Little chicks are cute… and stupid. That is, they tend to kill each other trying to huddle for warmth, shade, or protection. They walk in their food, and usually can’t find their water unless you show it to them. They panic if you reach your loving hands from above, but run and peck mindlessly if fingers are offered sideways. In short, they need a mother.
Since chicks don’t need a mother’s milk, anyone can be their mother, provided care is taken in a few areas. I have just prepared my chick nursery, since I am expecting 30 chicks in late March. I have used old equipment and scraps in combination with a couple new ideas.
A oval rubber watering tub is better than a cardboard box, if you want to avoid chicks getting crushed in corners. Ours is about 1 foot tall, 36 inches long, and 27 inches wide. When I used it 4 years ago, it held 25 chicks nicely when they were little. (see top photo) It still worked fine when they were bigger because I took them out everyday and separated them into the 2 portable pens Greg made for me. By the time they were too big for the tub, they were feathered enough for the regular coop, but this will depend on what time of year and the weather.
I hired my son to build me a cover out of left-over wood and chicken wire. It was a real patchwork project, that I didn’t want to take a lot of time. He made the cover high enough so that there is room for the warming light to hang and be adjusted. The wire will keep the cats out, the dog at bay, and the chickens out of the fish pond (yes, there is a waterfall and fish pond in the greenhouse). Something may have to be done to keep the bottom edges from catching on the tub every time I lift it off, but it is workable the way it is now.
I like how he used nails in the top wood to hold the lamp in place. All I need to do is loosen it and pull it a bit when I want to raise the lamp. With the whole set-up in the greenhouse, the chicks will not be needing to crowd too closely to the light, but I did keep the food and water off to the sides, to leave plenty of space under it.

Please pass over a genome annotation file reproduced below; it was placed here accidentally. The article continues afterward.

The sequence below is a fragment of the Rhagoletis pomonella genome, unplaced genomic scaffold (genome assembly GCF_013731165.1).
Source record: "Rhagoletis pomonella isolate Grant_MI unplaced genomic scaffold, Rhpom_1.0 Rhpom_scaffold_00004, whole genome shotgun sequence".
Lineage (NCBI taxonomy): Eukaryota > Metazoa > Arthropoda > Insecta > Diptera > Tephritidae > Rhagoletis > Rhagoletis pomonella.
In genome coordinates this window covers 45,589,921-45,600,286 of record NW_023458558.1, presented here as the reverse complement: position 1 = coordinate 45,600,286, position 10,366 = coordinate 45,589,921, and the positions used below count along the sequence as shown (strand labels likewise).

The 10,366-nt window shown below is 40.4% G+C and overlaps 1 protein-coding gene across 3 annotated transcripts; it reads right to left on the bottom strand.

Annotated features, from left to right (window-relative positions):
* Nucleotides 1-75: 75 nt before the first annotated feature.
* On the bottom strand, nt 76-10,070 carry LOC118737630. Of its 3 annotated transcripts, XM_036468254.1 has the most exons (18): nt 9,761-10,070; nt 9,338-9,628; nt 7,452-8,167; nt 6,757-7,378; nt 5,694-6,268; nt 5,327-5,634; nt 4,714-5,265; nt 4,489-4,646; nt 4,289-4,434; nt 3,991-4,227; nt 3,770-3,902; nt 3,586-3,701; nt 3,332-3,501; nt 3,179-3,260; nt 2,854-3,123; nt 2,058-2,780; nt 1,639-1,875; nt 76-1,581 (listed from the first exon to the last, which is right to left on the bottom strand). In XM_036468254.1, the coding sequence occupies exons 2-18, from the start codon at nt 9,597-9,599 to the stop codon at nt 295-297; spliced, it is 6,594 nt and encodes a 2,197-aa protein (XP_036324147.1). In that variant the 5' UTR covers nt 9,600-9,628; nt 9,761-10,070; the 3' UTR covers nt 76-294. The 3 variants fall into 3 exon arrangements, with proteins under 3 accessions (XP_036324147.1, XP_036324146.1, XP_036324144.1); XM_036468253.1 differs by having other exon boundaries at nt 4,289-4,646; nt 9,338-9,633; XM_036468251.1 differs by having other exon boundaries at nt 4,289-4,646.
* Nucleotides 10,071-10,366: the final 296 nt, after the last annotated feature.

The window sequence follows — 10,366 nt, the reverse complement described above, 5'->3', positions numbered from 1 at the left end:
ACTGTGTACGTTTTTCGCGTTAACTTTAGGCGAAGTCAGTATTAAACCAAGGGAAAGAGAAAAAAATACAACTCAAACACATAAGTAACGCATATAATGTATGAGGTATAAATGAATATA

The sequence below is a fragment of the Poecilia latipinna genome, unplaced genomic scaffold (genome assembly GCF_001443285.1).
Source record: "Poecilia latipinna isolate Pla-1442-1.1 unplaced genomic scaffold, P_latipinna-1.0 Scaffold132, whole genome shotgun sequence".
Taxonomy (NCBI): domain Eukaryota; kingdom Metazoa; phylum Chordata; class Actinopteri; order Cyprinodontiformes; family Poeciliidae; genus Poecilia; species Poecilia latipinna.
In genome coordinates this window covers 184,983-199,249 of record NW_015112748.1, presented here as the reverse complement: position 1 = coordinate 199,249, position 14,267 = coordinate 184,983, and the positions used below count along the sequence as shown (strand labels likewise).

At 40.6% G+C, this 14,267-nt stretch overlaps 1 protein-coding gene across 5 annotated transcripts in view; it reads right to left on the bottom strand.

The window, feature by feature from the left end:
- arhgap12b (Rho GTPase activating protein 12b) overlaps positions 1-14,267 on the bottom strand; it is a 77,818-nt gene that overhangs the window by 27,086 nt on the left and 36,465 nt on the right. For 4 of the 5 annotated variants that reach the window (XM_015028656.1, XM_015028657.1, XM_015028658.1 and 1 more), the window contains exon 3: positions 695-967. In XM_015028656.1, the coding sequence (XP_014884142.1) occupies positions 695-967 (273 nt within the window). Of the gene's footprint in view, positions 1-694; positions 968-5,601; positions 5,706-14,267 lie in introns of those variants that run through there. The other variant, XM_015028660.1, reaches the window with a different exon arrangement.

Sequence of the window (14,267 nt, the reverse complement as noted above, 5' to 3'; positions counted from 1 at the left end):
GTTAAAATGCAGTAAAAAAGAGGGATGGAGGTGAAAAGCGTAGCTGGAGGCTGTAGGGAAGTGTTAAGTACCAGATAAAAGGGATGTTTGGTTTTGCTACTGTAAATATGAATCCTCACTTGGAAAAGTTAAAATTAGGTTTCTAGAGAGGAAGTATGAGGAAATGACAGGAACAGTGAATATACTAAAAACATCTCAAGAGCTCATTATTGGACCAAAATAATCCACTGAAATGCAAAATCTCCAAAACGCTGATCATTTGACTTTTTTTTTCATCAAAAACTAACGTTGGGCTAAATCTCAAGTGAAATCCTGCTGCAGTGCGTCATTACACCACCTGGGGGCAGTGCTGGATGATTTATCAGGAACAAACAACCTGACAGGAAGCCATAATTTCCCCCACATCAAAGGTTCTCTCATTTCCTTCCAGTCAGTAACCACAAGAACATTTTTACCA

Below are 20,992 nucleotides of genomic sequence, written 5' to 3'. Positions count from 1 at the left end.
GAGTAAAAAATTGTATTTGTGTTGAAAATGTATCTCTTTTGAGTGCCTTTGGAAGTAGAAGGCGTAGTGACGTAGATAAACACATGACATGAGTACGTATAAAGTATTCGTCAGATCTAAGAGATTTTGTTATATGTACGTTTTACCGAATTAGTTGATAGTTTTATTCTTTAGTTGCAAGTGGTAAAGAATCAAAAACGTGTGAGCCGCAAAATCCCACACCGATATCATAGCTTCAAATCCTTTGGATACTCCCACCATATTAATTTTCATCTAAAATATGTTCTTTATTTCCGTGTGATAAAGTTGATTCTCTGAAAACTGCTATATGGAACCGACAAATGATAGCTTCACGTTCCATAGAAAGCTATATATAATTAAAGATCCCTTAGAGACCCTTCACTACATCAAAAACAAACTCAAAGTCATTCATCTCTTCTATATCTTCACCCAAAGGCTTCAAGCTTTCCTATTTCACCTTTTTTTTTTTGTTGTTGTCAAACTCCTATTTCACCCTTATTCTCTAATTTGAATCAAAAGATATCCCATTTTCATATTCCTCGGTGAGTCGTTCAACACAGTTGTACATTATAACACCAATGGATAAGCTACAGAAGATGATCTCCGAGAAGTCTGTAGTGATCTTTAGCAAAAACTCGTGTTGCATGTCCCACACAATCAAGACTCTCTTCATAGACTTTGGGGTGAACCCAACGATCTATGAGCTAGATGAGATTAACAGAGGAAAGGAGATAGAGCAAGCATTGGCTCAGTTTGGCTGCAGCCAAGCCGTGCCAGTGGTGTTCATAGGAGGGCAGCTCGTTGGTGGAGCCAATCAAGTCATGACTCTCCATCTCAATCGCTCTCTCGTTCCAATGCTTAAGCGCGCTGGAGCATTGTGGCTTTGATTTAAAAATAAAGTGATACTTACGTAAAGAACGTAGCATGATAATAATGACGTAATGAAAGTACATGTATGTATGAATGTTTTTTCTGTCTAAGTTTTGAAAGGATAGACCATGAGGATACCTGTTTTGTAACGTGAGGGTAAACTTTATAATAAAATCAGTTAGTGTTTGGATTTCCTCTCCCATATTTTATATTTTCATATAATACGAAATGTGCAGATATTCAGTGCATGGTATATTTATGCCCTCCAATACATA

The main change I am trying this year is using sand in the bottom of the tub. I got the idea from The Chicken Chick. She also uses it for her coops, last I heard, but I like the natural composting system outside. For the new baby chick quarters, however, sand sounds perfect. About 1.5 gallons made a layer just over an inch deep. I should be able to scoop it clean more easily than a bedding of straw or pine shavings. I have a reserve of sand for when it needs more.
I set the food and water containers on upside down ceramic plant pot dishes. You know, the part that sits under the pot? It was easy to level these in the sand. They seem more stable than pieces of wood I have used in the past. They still keep the containers fairly low, but hopefully are a good balance between keeping the containers from being filled with bedding from scratching, but still be low enough for the chicks to reach readily. (they can barely been seen in the second photo, click on any photo to enlarge)
When I transferred the chicks to the outdoor pens, I used a box. The chicks got used to being handled. I got used to handling them. They got fresh air. And the grass got some fertilizer and debugging. I put them on a new spot almost every day, so as not to burn the lawn or have an area get too messy. Within a couple of days, it was hard to tell they had been there.
I made it a point to give them a combination of shade and sun to choose from inside the pen. If the shade moved, and I didn’t want to move the whole set up, I used towels and boards. They were alway placed in a location that I would be seeing regularly from windows I passed while doing housework, or near where I would be for yard work. Kind of reminds you of the saying, “Watching over them like a mother hen….”